Miss Margaret Grutzmacher of Los Angeles, California, is renewing her subscription to the Register Call, says “It is certainly a happy thing to read of all the activity in the county, and we are much enthused about it, and we wish to be remembered to all of our friends.”

Died: One of the last of the very early pioneer miners of this part of Colorado, George Dudley, aged 91, died in Denver the past week and was buried in Fairmount Cemetery. He came to Colorado for the first time in 1862. Ten years later, with his brother, the late Justin H. Dudley, he operated one of the first stamp mills in South Park, near Alma, Colorado, center of a rich silver mining district. Mr. Dudley’s brother was one of Denver’s first four settlers. He built a shack on the site of the city in 1858. He was born in Hannibal, N.Y. April 15, 1838. Mr. Dudley’s only survivor is a daughter, Mrs. Willard H. Ball, with whom he lived in Denver.

120 years ago – October 27, 1899

Phillip Rohling and son, John, of Black Hawk, left for Golden on Wednesday, too attend the wedding of Miss Agnes Rohling and Mr. John Widman.

The opening recital on the new pipe organ, just installed in the Methodist Church of this city, will be held on Thursday evening, November 2, and Professor Henry Houseley of Denver, of the Royal College of Pipe Organists, has been secured for the occasion. He will be assisted by Mrs. George P. Goodier, Soprano, of Denver, and Mr. I.B. Johns, Tenor, of this city.

The trustees of the St. James Methodist Church have appointed Mrs. S.H. Mians as organist for the new pipe organ, which was recently installed in the church.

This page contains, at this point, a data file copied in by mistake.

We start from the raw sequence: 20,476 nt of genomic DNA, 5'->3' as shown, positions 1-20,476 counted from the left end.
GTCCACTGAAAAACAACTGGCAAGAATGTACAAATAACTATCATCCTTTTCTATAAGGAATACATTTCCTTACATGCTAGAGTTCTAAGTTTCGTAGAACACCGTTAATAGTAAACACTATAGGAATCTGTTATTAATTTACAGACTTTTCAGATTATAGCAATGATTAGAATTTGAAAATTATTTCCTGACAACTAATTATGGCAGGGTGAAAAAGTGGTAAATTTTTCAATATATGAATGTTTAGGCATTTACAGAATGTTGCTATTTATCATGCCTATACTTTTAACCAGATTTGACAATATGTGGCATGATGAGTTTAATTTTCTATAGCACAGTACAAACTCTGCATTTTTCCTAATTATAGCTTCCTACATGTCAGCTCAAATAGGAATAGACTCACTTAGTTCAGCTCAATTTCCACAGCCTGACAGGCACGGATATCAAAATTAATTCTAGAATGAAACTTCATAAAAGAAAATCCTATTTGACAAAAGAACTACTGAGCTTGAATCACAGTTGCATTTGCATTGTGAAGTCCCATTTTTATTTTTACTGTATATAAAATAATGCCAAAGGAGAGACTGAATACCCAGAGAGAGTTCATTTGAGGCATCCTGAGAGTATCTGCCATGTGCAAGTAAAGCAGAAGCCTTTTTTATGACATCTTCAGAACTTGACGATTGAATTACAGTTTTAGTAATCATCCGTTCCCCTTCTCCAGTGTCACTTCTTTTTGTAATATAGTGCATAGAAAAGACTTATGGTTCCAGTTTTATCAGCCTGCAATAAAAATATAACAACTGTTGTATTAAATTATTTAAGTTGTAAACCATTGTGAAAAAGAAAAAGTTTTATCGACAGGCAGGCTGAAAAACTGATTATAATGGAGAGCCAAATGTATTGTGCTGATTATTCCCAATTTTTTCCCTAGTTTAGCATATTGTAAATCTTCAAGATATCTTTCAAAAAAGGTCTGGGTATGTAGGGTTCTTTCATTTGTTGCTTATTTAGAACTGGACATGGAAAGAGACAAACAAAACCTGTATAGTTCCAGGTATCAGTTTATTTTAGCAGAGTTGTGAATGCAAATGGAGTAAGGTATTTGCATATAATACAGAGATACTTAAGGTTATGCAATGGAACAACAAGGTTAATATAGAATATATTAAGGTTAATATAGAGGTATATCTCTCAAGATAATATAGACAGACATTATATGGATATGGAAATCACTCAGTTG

William Woods, the shift boss on the Puzzle Mine, was seriously injured on Thursday noon, on account of a stull on which he was working giving way, and he fell a distance of 50 feet. Drs. Abe Ashbaugh, A.C. Asquith, and Bonesteel were called and, on examination, found he had two ribs fractured and was suffering from other internal injuries. His injuries were considered serious.

The Gilpin and Boston Mining Company is sinking its Gladstone shaft with day and night shifts and a depth of 145 feet has been reached. The crevice in the shaft is three feet in width, carrying a streak of smelting ore that assays as high as $2,000 to the ton, with the mill ore returning 3 and one-half ounces gold to the cord. Mr. Joseph Holman is managing the property, with Mike Flynn as mine foreman.

Born: In Central City, October 25th, 1899, to the wife of John Johns, a daughter.

Married: In Central City, October 23rd, 1899, at St. Mary’s Church, Rev. Father Desaulniers officiating, Mr. Joseph Ress and Miss Dalla Libera Orsola, both of Gilpin County.

Married: In Golden, October 25th, 1899, Mr. John Widman and Miss Agnes Rohling.

Died: In Nevadaville, October 21st, 1899, Egbert L. Sterling, aged 52 years.

151 years ago – October 29, 1869

The census recently taken of the people residing in this city between the ages of 5 and 21 years totaled 350.

Reverend Bishop Randall visited St. Paul’s Church, in this city, on Sunday.

In the published report of the Rocky Mountain Bank of this city, at the close of business on October 9, the deposits showed a total of $235,644.50.

Alex. McLeod advertised the taking up of a brown ox on the Briggs Ranch, Missouri Gulch.

At the grand lodge meeting of the I.O.O.F., the following were elected grand lodge officers: Robert S. Wilson and James Mills of Central, and James M. Fowler and J.W. Ratliff of Nevadaville.

George M. Collier, a brother of Editor D.C. Collier, of the Register, had arrived from the East to take a position as business manager and collector for the paper.

Married: at the probate court room, Central City, October 26th, 1869, by Judge William R. Kennedy, Mr. Joseph Chillinger and Caroline Faulhaber.

Married: In Nevadaville by Rev. G.H. Adams, Harmon B. Gilbert and Miss Julia Beverly.

Died: Mr. B.F. Hurlbut, a well-known resident of Georgetown, while laboring under a fit of temporary insanity, wandered away and was afterward found dead in a furnace.